A numerical target

The year 2015 just began. Only three days have passed since then. Still new. Brand new. Or so people think.

When a new year comes, it is always time to make a New Year resolution. I am not sure this universally applies to everyone on the planet, but some people seem to like making such a plan or a determination. People discuss losing weight this year, studying for the TOEFL this year, or quitting the current job this year.

I personally don’t do this. I mean, I don’t express my plan in a generic term like that. That would get me nowhere. Or wherever I can go, that would mean I have reached the goal for the year. If I say, “I will lose weight this year!” and on the very New Year’s eve, I get on the scale, and I find I have lost 0.5 kg. “Yay! I did it!” Can I proudly say this? In a sense, I did it, but in a more reasonable sense, I didn’t make it. Besides, in order to lose weight, what did I do for that year? Probably nothing worth mentioning. I may have tried to avoid sweets after dinner, but I couldn’t. I may have gone out to jog for a while, but let up soon and dropped by a convenience store to get some sandwiches. I may have ordered one beer instead of two, ending up more because it was fun talking with friends over beer.

Many TOEFL test takers around the world are by now hoping that their scores improve this year. However, “improve” alone cannot complete your resolution. You will have a similar end of the year 2015 to the above hypothetical situation of mine.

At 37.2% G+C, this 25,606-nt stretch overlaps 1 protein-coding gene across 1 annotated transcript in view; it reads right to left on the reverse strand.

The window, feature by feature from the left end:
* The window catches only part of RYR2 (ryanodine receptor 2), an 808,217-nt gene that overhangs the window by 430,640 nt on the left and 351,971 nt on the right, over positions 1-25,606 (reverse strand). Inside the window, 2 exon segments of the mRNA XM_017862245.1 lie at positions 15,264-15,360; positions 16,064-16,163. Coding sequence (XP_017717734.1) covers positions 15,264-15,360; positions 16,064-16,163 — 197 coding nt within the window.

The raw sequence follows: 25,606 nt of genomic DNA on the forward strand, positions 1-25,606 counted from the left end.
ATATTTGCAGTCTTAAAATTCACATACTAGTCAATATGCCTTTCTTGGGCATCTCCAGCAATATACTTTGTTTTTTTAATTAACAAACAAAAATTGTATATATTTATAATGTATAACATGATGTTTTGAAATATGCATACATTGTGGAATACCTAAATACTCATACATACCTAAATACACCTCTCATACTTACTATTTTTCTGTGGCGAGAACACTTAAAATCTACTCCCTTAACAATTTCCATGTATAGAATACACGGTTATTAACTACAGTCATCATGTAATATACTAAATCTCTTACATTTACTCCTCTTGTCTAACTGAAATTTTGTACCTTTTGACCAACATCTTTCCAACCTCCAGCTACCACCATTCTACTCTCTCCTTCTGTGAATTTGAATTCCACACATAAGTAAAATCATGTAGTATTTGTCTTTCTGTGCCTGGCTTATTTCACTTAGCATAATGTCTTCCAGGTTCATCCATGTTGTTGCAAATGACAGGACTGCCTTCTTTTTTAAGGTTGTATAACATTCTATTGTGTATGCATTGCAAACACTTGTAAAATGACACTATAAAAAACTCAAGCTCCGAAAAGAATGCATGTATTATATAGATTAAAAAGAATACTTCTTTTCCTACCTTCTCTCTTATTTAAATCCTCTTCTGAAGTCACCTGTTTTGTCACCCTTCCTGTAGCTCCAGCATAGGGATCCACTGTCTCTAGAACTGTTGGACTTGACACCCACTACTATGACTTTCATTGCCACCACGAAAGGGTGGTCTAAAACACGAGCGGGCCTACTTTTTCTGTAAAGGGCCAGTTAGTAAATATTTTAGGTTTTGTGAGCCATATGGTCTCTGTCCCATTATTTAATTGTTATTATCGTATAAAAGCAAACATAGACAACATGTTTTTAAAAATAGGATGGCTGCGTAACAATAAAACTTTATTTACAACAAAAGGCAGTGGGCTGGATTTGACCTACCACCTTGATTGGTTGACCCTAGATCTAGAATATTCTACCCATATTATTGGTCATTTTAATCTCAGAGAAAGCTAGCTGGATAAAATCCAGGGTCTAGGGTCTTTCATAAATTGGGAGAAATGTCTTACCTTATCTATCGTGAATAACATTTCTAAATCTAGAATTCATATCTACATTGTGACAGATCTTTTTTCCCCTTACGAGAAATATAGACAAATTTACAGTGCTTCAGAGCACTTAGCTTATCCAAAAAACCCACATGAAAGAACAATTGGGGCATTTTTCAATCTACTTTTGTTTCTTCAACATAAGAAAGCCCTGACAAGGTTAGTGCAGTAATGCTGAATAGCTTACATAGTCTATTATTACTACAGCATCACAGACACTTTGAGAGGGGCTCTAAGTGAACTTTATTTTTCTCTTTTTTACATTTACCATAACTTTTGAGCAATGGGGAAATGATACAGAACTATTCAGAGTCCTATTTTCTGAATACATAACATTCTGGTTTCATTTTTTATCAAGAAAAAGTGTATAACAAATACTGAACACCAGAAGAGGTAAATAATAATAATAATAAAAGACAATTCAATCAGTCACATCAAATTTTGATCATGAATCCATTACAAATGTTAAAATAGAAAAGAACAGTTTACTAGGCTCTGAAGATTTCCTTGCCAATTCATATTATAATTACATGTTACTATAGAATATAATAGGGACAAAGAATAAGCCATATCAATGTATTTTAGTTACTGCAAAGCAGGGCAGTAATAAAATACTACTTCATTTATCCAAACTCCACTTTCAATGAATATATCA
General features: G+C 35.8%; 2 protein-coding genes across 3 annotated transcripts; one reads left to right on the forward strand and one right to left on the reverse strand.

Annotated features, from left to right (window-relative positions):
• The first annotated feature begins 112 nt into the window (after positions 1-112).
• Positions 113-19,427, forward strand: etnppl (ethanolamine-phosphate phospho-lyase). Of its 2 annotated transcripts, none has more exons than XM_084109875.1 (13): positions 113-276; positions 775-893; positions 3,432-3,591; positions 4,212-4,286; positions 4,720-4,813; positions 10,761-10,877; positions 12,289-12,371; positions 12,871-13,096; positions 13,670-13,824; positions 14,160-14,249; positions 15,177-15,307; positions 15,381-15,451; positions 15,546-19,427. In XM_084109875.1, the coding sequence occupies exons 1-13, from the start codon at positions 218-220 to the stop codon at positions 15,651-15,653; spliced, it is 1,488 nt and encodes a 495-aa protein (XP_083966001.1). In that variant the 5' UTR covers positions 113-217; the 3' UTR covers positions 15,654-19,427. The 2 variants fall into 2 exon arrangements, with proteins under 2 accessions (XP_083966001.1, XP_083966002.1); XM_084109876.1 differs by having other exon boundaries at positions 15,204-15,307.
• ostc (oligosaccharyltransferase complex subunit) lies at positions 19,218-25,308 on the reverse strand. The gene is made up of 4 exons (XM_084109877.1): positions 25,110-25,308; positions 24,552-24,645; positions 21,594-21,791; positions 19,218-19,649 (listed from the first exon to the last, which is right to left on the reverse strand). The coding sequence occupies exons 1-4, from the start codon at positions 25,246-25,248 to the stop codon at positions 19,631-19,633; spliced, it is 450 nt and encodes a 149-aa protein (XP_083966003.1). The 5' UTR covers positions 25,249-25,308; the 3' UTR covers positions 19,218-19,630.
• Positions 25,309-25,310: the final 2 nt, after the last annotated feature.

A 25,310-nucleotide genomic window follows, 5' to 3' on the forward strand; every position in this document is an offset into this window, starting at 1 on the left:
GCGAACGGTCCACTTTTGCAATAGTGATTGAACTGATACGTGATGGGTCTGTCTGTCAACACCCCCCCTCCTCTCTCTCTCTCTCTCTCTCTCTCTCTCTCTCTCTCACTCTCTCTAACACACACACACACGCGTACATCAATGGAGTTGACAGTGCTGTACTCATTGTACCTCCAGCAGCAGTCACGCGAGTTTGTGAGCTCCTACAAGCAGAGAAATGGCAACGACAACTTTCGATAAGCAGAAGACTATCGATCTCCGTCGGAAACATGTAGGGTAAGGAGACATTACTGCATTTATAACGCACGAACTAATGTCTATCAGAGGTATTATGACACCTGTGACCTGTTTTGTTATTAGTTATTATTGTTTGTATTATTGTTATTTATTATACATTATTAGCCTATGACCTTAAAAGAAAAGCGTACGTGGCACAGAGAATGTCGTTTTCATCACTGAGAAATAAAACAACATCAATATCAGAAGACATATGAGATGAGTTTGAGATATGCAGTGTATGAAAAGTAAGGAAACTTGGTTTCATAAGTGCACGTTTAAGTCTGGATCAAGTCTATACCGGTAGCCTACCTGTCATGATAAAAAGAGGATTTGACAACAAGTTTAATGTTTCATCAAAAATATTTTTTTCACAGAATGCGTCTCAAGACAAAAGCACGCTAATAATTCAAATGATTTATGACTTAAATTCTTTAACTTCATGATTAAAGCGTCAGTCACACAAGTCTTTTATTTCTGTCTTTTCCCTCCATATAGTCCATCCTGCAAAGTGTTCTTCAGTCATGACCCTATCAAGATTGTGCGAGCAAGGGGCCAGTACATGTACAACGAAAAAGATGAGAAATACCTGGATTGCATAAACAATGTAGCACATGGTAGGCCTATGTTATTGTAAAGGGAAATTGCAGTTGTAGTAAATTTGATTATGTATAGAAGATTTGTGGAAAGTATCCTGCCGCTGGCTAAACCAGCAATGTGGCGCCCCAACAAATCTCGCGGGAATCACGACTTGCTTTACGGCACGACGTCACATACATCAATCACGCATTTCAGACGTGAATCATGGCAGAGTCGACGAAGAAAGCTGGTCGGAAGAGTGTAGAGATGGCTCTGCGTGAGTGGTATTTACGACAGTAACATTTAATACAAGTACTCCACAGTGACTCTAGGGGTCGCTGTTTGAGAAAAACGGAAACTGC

My humble advice therefore would be that your dream be expressed numerically. If you just want to “improve your TOEFL score,” it doesn’t tell you exactly what to do for that goal. But if you want to get a score of 23 in the Listening Section, or if you want 3 more points in the Speaking Section, and if you know where you are now, you can deduce what you need to do.

No problem to read English books for fun, but if you think you will be able to “improve your TOEFL score” by reading without a particular purpose, you will end up saying on the New Year’s eve, “Yay I did it! I got 78! Last year, my score was 77!”

It will take you another 30 years to get into business school.

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